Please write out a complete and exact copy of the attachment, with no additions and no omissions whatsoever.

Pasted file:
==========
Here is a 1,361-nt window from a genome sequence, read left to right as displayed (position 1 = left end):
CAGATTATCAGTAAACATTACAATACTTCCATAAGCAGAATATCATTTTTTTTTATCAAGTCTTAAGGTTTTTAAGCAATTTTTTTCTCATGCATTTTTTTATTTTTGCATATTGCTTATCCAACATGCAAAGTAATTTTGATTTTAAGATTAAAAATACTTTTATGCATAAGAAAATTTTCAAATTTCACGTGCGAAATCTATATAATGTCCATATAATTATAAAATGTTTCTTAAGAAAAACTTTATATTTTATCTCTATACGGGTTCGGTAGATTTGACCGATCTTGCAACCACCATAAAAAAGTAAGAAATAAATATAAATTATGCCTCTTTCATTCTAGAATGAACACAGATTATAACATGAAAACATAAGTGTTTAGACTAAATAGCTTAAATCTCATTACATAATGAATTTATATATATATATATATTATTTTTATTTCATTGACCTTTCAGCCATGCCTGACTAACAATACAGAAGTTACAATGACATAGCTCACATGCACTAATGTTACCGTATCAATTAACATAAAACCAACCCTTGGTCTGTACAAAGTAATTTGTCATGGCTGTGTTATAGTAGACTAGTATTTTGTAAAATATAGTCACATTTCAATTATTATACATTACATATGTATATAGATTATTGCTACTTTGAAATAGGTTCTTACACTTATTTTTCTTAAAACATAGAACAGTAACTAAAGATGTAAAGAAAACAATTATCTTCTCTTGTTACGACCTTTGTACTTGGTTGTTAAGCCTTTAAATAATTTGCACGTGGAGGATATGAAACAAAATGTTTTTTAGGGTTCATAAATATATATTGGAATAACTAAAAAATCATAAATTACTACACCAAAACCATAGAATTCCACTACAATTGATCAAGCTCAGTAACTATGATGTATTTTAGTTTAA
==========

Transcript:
Here is a 1,361-nt window from a genome sequence, read left to right as displayed (position 1 = left end):
CAGATTATCAGTAAACATTACAATACTTCCATAAGCAGAATATCATTTTTTTTTATCAAGTCTTAAGGTTTTTAAGCAATTTTTTTCTCATGCATTTTTTTATTTTTGCATATTGCTTATCCAACATGCAAAGTAATTTTGATTTTAAGATTAAAAATACTTTTATGCATAAGAAAATTTTCAAATTTCACGTGCGAAATCTATATAATGTCCATATAATTATAAAATGTTTCTTAAGAAAAACTTTATATTTTATCTCTATACGGGTTCGGTAGATTTGACCGATCTTGCAACCACCATAAAAAAGTAAGAAATAAATATAAATTATGCCTCTTTCATTCTAGAATGAACACAGATTATAACATGAAAACATAAGTGTTTAGACTAAATAGCTTAAATCTCATTACATAATGAATTTATATATATATATATATTATTTTTATTTCATTGACCTTTCAGCCATGCCTGACTAACAATACAGAAGTTACAATGACATAGCTCACATGCACTAATGTTACCGTATCAATTAACATAAAACCAACCCTTGGTCTGTACAAAGTAATTTGTCATGGCTGTGTTATAGTAGACTAGTATTTTGTAAAATATAGTCACATTTCAATTATTATACATTACATATGTATATAGATTATTGCTACTTTGAAATAGGTTCTTACACTTATTTTTCTTAAAACATAGAACAGTAACTAAAGATGTAAAGAAAACAATTATCTTCTCTTGTTACGACCTTTGTACTTGGTTGTTAAGCCTTTAAATAATTTGCACGTGGAGGATATGAAACAAAATGTTTTTTAGGGTTCATAAATATATATTGGAATAACTAAAAAATCATAAATTACTACACCAAAACCATAGAATTCCACTACAATTGATCAAGCTCAGTAACTATGATGTATTTTAGTTTAA